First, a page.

Apache officer named Young Woman Engineer of the Year

This news article was published under the 2010 to 2015 Conservative and Liberal Democrat coalition government

An officer who helped keep the British Army's Apache attack helicopters flying in the demanding environments of Afghanistan and Libya has been named Young Woman Engineer of the Year.

Aircraft engineering officer Captain Charlotte Joyce, of 4 Regiment Army Air Corps (4 Regt AAC), was honoured by the Institution of Engineering and Technology.

Captain Joyce’s job is to manage the day-to-day maintenance of Apaches, both back at the unit’s base in Wattisham and on operations. This summer the 29-year-old served onboard HMS Ocean as part of NATO’s Operation UNIFIED PROTECTOR helping to protect civilians in Libya. It was the first time Apaches had flown strike missions from Royal Navy ships, and presented unique maintenance challenges. She also served in Afghanistan in 2010.

Captain Joyce said:

It’s a great honour to be named Young Woman Engineer of the Year. I was nominated by my line manager for the work I have done in the last 18 months on operations.

I will act as an ambassador to promote women in engineering, visiting schools to inspire young women to think about engineering as a career.

Historically there have been barriers to women in engineering and a lack of positive role models. I’ve never faced any issues as a female engineer in the Army and a career in engineering has given me excellent opportunities.

Captain Joyce, who studied at Bristol University, worked at the British Army Training Unit Suffield in Canada for 18 months and helped to train soldiers at the School of Electrical and Mechanical Engineering before joining 4 Regt AAC in 2009. The two operations she has deployed on have presented very different challenges. She said:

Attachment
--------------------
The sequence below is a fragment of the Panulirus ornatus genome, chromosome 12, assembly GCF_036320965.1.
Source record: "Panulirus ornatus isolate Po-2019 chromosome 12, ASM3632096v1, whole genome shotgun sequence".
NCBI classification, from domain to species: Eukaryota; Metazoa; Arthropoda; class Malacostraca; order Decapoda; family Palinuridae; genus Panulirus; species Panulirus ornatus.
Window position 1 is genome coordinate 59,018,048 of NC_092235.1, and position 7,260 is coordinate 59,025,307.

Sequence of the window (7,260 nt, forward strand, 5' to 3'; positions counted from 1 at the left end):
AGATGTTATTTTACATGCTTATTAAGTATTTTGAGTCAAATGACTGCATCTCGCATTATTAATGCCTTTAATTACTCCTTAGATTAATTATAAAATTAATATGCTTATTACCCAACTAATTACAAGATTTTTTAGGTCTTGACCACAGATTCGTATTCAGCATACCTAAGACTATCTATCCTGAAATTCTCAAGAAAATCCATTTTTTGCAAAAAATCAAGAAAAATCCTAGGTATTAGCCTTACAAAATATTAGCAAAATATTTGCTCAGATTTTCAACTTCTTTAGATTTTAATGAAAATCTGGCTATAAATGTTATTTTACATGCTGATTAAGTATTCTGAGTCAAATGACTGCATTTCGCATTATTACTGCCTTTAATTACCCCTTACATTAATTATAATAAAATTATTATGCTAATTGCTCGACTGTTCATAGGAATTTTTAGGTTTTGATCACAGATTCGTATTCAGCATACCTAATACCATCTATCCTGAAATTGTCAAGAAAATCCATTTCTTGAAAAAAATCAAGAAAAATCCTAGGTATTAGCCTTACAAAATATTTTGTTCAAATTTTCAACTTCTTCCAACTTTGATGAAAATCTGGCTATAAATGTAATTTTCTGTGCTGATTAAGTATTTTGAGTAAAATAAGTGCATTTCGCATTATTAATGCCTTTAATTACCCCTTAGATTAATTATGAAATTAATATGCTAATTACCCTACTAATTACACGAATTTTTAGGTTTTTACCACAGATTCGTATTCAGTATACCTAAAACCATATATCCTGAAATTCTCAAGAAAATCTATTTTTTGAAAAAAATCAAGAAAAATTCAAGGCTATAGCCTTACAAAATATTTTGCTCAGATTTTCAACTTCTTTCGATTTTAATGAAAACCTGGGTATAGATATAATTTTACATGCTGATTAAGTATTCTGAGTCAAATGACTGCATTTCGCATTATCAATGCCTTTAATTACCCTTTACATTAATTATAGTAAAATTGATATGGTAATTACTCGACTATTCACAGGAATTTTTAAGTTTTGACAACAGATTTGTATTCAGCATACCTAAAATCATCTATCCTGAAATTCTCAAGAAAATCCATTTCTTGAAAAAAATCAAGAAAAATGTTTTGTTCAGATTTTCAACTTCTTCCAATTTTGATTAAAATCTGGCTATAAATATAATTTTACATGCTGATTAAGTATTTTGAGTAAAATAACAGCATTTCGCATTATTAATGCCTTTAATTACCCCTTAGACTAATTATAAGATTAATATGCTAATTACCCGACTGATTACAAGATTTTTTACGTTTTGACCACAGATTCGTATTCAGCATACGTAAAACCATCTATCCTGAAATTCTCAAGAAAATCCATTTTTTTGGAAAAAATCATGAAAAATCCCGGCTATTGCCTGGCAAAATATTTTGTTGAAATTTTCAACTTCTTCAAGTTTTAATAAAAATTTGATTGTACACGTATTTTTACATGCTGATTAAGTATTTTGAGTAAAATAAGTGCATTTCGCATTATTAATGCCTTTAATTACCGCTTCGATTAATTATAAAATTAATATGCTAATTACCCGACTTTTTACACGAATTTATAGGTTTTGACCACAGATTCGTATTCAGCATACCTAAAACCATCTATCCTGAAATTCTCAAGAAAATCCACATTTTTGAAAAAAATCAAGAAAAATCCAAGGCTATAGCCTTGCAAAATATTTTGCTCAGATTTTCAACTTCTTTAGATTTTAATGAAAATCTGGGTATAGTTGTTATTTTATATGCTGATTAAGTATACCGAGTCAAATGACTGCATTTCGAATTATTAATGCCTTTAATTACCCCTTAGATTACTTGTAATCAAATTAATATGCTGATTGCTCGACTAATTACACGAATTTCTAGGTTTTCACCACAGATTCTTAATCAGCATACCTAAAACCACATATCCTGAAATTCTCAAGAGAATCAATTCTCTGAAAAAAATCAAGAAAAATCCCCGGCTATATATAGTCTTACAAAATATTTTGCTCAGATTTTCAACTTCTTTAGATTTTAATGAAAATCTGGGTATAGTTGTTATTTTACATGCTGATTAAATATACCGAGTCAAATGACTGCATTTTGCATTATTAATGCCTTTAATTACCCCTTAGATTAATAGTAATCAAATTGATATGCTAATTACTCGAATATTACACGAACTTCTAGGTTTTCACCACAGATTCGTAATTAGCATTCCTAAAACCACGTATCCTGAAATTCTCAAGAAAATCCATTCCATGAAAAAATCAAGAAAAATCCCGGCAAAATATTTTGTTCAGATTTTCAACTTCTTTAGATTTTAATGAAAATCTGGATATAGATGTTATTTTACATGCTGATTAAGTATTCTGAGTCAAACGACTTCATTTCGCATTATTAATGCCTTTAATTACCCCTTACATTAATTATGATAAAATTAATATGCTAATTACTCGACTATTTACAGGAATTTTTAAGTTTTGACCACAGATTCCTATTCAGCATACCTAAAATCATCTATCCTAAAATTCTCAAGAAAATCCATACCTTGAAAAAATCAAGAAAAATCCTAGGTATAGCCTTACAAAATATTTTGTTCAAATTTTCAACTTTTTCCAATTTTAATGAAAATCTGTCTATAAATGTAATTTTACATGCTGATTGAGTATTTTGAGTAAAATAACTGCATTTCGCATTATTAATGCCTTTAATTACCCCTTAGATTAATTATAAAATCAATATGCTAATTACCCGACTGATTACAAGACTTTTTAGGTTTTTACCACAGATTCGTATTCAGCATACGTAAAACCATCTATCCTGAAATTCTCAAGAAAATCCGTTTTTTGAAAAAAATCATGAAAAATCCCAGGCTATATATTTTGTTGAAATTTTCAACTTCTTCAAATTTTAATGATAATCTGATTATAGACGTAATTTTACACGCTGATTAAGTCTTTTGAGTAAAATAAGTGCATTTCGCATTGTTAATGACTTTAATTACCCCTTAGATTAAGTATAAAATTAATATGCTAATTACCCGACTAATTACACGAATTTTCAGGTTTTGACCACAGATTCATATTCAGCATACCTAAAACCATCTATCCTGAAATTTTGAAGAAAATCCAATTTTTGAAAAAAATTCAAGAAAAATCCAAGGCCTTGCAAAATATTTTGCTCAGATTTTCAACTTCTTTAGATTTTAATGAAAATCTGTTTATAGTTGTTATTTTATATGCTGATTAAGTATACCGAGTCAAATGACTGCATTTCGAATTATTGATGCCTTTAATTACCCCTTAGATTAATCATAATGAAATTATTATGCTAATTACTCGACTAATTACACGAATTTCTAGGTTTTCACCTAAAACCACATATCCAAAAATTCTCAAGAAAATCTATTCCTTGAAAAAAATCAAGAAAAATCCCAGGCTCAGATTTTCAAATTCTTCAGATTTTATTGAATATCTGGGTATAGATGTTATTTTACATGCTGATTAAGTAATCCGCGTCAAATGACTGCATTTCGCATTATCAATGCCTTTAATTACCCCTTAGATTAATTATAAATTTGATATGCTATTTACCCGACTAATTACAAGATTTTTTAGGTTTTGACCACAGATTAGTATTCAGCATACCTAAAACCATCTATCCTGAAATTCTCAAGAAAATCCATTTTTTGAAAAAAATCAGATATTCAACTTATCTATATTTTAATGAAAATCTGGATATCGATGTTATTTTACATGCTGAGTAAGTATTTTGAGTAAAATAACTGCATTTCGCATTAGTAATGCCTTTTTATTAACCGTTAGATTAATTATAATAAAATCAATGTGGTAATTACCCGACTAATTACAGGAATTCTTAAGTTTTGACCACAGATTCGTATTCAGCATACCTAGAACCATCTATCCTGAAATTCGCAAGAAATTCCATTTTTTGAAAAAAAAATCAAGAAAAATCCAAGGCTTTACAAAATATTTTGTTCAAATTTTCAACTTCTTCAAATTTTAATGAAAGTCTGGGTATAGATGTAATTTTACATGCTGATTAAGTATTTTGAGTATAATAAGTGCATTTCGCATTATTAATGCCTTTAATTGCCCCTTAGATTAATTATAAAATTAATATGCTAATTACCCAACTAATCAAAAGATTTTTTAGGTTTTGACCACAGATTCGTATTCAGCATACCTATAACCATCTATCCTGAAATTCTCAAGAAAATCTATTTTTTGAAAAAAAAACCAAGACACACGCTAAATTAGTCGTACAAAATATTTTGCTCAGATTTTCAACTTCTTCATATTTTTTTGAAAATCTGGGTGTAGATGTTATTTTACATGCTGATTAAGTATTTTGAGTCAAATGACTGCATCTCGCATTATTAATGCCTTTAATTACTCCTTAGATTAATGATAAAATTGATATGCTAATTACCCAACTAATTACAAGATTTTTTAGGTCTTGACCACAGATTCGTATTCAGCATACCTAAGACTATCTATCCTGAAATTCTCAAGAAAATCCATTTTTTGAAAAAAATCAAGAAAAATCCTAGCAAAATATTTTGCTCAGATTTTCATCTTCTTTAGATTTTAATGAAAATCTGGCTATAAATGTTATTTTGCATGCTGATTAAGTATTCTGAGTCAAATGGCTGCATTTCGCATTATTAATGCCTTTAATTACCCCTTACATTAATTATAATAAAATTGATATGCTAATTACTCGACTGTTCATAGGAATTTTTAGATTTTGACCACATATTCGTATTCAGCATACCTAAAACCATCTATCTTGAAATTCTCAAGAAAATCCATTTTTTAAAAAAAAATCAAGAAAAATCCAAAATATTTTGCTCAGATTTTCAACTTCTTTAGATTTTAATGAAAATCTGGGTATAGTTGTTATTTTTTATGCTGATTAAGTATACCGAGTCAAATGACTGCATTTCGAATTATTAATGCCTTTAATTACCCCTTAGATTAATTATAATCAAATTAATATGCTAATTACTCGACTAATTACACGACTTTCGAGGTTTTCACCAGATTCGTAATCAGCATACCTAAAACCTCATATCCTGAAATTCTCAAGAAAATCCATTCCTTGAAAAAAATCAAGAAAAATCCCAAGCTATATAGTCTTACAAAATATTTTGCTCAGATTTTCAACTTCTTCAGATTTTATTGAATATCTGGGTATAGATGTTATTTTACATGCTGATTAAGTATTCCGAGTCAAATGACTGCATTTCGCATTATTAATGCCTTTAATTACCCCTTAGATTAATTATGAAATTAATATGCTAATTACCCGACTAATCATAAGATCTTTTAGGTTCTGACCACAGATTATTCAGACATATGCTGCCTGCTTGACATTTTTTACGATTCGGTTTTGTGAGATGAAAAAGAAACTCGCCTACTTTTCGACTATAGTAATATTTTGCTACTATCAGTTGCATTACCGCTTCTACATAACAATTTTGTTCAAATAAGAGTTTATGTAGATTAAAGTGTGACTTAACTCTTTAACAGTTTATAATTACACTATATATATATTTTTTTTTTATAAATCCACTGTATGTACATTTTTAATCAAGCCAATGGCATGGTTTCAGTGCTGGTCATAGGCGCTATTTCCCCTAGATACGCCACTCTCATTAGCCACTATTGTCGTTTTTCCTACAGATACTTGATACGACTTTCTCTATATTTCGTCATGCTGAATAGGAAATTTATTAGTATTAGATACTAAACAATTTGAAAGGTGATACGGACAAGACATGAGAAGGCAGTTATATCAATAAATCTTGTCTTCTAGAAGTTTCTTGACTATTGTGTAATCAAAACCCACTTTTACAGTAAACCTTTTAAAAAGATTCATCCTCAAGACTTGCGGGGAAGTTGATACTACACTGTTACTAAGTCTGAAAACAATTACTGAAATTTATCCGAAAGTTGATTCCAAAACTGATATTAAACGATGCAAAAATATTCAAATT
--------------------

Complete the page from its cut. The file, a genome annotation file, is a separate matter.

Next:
Afghanistan is very hot and sandy, whereas on HMS Ocean we had to deal with damp, cold and salty conditions and the confined spaces of a ship. But the aircraft is extremely robust and has been very successful at operating in these very different environments, and the technicians I manage are just as capable and well-trained to deal with whatever is asked of them.

Lieutenant Colonel Jason Etherington, Commanding Officer of 4 Regt AAC, said:

I congratulate Captain Joyce on being named Young Woman Engineer of the Year. The award is richly deserved and reflects the calibre of people employed in the military and the challenging work they carry out in demanding circumstances.

Captain Charlotte Joyce with TV presenter Myleene Klass at the Young Woman Engineer of the Year Awards 2011
Captain Charlotte Joyce with TV presenter Myleene Klass at the Institution of Engineering and Technology Young Woman Engineer of the Year Awards 2011 [Picture: © Christian Trampenau, All Rights Reserved]

The award was presented to Captain Joyce by TV presenter Myleene Klass at a ceremony in London.

Ben Rudd, Head of Communications at the Institution of Engineering and Technology, said,

Winning this award marks out Captain Charlotte Joyce as a world class engineer, as she has beaten extremely stiff competition.

She’ll now go on to be a champion for all women who have become professional engineers and, even more importantly, she will be a fantastic example to young women everywhere to seriously consider an exciting and rewarding career in engineering. We are delighted to be able to support her in this important work.